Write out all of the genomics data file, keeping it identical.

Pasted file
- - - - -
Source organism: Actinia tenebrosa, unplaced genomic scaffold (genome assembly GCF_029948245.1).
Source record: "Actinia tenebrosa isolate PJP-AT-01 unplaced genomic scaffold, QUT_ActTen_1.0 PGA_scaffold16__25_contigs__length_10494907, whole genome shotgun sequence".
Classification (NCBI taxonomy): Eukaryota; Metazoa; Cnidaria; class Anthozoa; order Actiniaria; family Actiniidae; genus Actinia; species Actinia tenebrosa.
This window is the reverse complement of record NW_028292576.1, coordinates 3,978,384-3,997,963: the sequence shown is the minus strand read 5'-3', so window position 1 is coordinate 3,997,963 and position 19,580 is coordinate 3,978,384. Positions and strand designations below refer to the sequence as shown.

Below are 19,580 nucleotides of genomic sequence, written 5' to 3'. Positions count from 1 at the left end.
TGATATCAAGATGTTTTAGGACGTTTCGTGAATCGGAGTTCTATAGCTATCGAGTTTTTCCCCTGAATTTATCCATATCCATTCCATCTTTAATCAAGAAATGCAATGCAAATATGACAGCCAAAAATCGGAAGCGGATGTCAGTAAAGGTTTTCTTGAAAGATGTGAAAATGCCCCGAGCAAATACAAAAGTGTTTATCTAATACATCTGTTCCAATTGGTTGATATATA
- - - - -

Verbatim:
Source organism: Actinia tenebrosa, unplaced genomic scaffold (genome assembly GCF_029948245.1).
Source record: "Actinia tenebrosa isolate PJP-AT-01 unplaced genomic scaffold, QUT_ActTen_1.0 PGA_scaffold16__25_contigs__length_10494907, whole genome shotgun sequence".
Classification (NCBI taxonomy): Eukaryota; Metazoa; Cnidaria; class Anthozoa; order Actiniaria; family Actiniidae; genus Actinia; species Actinia tenebrosa.
This window is the reverse complement of record NW_028292576.1, coordinates 3,978,384-3,997,963: the sequence shown is the minus strand read 5'-3', so window position 1 is coordinate 3,997,963 and position 19,580 is coordinate 3,978,384. Positions and strand designations below refer to the sequence as shown.

Below are 19,580 nucleotides of genomic sequence, written 5' to 3'. Positions count from 1 at the left end.
TGATATCAAGATGTTTTAGGACGTTTCGTGAATCGGAGTTCTATAGCTATCGAGTTTTTCCCCTGAATTTATCCATATCCATTCCATCTTTAATCAAGAAATGCAATGCAAATATGACAGCCAAAAATCGGAAGCGGATGTCAGTAAAGGTTTTCTTGAAAGATGTGAAAATGCCCCGAGCAAATACAAAAGTGTTTATCTAATACATCTGTTCCAATTGGTTGATATATA